These companies are all known for making high quality weights. You can’t always tell online how high quality something like a dumbbell is, but when you buy a good brand you will be happy. No nasty surprises or dealing with a company who doesn’t want to fix the situation because they’re all about cutting corners and saving money.

Recycled Rubber Dumbbells

Even good brands have some models of recycled rubber dumbbells, which are cheaper and lower quality than their premium ones.

The issue with these is the odor. It’s like the smell of tires. On the road, tires are fine, but in a small home gym the odor will fill the room. Anyone very sensitive to odors will be able to smell them for a month or longer even after they have been unpackaged and have time to air out.

If I remember right, the odor of recycled rubber dumbbells really isn’t toxic, but it smells bad, apparently. I barely have any sense of smell, so I’m just going by what I’ve been told from various sources. The odor has to do with the gas created in the rubber for a while after it has been applied, and it just needs some air flow for a while until it can finish off-gassing. It doesn’t get that kind of air flow packaged up in a box. It generally stays in that same box from the time it was produced in China until it gets to your door. Manufacturers in the US just inspect a small portion of them and leave the rest in the original boxes.

If you have patience with the odor, these can be just fine! If you’ve got clientele to serve, you would best avoid giving a bad first impression, even if the odor will be gone after a while.

While these might be just fine in construction, such as having a very good method of attaching the heads to the handle where they won’t easily get knocked loose and wobble, or having a good rubber coating for what it is.

Tip: Clean Them When You Get Them!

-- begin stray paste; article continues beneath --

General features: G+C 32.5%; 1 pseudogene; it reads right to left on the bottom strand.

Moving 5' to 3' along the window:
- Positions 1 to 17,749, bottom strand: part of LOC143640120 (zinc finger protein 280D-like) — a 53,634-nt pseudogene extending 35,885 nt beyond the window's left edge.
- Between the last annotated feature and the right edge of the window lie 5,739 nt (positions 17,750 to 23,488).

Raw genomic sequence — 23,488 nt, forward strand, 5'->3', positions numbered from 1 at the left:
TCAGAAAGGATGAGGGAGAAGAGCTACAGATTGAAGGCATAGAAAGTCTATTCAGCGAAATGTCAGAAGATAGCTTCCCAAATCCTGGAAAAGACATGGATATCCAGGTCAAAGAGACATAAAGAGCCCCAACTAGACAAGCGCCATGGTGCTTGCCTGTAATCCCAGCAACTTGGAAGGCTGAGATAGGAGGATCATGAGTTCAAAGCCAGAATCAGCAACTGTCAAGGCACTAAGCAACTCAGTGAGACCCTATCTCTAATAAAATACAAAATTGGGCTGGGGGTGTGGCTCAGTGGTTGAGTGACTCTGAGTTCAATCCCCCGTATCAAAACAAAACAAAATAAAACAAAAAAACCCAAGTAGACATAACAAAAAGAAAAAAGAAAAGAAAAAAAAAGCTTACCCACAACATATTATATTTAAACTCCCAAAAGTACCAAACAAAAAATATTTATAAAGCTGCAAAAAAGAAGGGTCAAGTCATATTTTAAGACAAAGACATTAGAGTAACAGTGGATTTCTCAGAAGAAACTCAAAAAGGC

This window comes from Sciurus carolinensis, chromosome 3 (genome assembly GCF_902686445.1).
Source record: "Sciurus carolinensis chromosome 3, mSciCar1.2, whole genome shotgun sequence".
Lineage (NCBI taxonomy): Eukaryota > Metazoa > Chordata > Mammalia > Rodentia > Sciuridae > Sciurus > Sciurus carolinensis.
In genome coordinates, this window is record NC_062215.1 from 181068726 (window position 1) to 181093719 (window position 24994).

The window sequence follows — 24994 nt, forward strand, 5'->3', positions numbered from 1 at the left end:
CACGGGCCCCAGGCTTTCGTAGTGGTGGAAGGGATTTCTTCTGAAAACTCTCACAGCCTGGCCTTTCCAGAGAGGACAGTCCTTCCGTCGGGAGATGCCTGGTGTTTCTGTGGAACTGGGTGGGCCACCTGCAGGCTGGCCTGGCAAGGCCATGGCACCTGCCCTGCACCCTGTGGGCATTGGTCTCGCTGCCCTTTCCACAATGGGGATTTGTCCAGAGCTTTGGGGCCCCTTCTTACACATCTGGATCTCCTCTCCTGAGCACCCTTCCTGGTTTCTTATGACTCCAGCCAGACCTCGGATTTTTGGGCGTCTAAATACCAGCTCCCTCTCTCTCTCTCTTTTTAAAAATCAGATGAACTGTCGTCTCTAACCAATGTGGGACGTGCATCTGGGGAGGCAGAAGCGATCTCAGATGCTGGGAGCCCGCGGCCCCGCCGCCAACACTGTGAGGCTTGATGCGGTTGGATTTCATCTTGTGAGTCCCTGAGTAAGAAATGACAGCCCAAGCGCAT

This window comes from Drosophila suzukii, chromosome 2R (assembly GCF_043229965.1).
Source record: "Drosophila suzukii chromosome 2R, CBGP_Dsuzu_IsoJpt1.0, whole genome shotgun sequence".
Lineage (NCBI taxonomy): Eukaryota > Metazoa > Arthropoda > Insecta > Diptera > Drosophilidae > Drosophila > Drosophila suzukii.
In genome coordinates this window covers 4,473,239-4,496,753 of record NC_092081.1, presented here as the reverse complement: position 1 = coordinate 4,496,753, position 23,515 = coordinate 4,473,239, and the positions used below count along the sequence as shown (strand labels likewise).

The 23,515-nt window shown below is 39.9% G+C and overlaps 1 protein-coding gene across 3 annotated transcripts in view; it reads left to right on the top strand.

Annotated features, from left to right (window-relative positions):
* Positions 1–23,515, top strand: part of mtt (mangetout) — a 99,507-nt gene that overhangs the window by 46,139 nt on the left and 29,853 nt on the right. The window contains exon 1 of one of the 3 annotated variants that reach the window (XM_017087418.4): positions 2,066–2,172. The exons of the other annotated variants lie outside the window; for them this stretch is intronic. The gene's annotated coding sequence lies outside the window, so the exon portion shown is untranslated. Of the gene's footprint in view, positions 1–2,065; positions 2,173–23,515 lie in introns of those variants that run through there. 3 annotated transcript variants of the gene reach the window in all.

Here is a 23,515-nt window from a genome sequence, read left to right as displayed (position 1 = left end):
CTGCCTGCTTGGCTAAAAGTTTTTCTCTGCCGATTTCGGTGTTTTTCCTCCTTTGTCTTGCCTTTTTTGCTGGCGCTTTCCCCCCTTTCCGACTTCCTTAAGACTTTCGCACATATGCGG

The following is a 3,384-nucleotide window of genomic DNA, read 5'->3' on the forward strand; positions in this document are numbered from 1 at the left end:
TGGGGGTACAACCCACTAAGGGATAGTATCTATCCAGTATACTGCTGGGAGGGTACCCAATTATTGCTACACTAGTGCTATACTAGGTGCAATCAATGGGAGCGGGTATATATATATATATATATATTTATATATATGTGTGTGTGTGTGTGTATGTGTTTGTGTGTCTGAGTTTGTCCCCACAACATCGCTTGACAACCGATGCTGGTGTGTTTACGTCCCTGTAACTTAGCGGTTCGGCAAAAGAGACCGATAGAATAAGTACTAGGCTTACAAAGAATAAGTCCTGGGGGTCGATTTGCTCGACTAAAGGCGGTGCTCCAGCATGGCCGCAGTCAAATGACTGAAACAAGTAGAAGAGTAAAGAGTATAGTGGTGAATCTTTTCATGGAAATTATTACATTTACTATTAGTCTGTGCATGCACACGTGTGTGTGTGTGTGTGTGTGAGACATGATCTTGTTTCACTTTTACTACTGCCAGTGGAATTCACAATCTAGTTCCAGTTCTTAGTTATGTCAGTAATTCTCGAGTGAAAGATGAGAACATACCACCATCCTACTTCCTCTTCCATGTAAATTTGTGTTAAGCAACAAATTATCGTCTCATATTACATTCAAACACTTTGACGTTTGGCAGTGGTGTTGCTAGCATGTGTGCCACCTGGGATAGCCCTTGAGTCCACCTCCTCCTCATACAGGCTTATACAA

Some of the odor complaints people have about new dumbbells has to do with the oil that they are coated in from the factory to protect them from rust during storage and transport, not the rubber itself. So don’t freak out if your high end rubber dumbbells stink out of the box. The rubber itself might be odorless.

You have to clean off the oil. We have an article about cleaning dumbbells and other equipment.

To sum it up simply, get a cloth wet with a very light solution of dish soap and water and wipe down the dumbbells, then be sure to dry them off good with another cloth. If they still stink, do it again. Don’t get too much soap on them and make them all slippery.

Pricing

As of writing there are issues with China tariffs. Companies will start sourcing from other countries, but regardless, prices go up over the years even with no trade issues happening, due to the value of the dollar slowly decreasing.

Recycled rubber dumbbells can be bought new for somewhere around $1.25-$2.00 per pound.

Non-recycled rubber dumbbells are more like $2.50 per pound.

The price of urethane varies, but the urethane coating is so expensive that often the price per pound is a lot higher on the lighter weights because there’s a higher proportion of urethane vs iron and steel. Rubber and iron dumbbells are usually priced per pound. Look at the price of the heaviest and lightest weight you’ll get when you’re calculating the per-pound price of urethane dumbbells to see if this applies, so you don’t skip over a decent deal just because the lighter weights look expensive.

As is usually the case, the lowest prices per pound of any heavy weights like this sometimes end up being about the same as others once you factor in shipping charges vs free shipping. It’s a game all the retailers play, figuring out whether customers would rather have free shipping or pay less with an estimate of the actual shipping costs.

 

About the Author:

David Kiesling
David founded Adamant Barbell in 2007 and Two Rep Cave in 2018. Lately he spends his free time practicing archery and hang gliding.